MRI Sequences

Gradient echo sequences with steady state residual transverse magnetization

出版元 Denis Hoa

In steady state gradient echo sequences, residual transverse magnetization is conserved. This will participate in the signal and the contrast and vary according to the type of sequence.
By maintaining residual transverse magnetization, excitation pulses will produce new echos (Hahn echos, stimulated echos) in addition to the gradient echo that depends on the free precession signal (FID).
There are several variants in the family of steady state gradient echo sequences, according to the type of echo recorded (which determines contrast) and how the gradients are adjusted.

 

Steady-state gradient echo

Type of sequence Philips Siemens GE Hitachi Toshiba
Steady state GE FFE FISP MPGR, GRE TRSG FE

 

Steady-state gradient echo

 

 

In « standard » steady state gradient echo sequences:

  • phase encoding is cancelled at the end of each repetition
  • only the echo corresponding to the free induction signal (FID) is recorded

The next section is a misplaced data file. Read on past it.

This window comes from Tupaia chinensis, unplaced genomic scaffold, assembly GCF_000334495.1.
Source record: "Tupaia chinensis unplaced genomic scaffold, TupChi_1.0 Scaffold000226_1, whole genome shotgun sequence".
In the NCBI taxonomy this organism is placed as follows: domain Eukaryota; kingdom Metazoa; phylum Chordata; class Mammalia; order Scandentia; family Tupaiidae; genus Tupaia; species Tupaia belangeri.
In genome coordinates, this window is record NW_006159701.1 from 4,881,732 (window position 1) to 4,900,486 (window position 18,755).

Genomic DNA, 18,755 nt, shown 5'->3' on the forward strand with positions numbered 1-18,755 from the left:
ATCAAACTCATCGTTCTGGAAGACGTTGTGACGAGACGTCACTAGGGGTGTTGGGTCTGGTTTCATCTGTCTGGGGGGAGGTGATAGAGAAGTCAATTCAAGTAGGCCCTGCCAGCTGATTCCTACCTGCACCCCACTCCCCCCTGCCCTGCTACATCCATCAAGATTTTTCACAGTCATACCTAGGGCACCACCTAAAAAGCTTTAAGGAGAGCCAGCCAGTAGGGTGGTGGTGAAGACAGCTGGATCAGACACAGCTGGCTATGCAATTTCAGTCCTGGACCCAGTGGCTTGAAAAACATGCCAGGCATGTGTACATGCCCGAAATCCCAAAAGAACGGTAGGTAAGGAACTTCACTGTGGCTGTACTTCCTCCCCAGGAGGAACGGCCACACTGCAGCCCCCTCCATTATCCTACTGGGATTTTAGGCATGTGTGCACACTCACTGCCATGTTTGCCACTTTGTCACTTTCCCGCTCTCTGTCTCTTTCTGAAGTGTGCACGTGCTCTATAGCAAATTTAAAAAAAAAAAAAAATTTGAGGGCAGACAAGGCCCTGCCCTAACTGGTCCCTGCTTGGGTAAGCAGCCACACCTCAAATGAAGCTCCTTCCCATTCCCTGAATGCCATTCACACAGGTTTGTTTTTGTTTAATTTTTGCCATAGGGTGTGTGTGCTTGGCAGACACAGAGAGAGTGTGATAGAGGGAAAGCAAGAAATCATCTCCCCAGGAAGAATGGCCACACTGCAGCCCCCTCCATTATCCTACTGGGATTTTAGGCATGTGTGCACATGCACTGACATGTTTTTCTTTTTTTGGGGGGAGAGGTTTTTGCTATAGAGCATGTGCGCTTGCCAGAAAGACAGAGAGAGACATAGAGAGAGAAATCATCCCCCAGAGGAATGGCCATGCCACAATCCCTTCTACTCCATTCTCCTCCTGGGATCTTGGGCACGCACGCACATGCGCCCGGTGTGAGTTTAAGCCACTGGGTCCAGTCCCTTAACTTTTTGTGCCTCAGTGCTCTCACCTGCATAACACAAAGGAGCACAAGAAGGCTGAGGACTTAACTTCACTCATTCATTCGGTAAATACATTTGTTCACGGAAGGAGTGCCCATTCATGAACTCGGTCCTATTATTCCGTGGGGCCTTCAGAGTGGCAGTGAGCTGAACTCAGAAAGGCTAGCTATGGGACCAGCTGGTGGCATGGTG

It is necessary to cancel phase encoding with a rewinder gradient to avoid the next echo being altered by a different phase encoding. Hahn and stimulated echos are not recorded (thanks to the lengthening of the readout gradient). These gradient adjustments at the end of repetition are needed to avoid band artifacts.
For short TR (less than T2) and fairly large flip angles (40° – 90°), the contrast of this type of sequence varies according to T2/T1 ratio.

 

Hahn echo

Two RF pulses at the same excitation angle produce a Hahn echo (partial spin echo), whose amplitude depends on T2. With two 90° pulses, we obtain:

  1. Magnetiztion flip after the first 90°RF excitation pulse
  2. Dephased transverse magnetization
  3. Magnetization flip after the second 90° RF excitation pulse
  4. Only the remaining transverse component is taken into account for the Hahn echo
  5. Partial rephasing occurs
  6. in the le transverse plane
  7. Maximum rephasing corresponds to the peak of the Hahn echo
  8. Dephasing then continues in the transverse plane

 

 

Magnetization

 

Transverse magnetization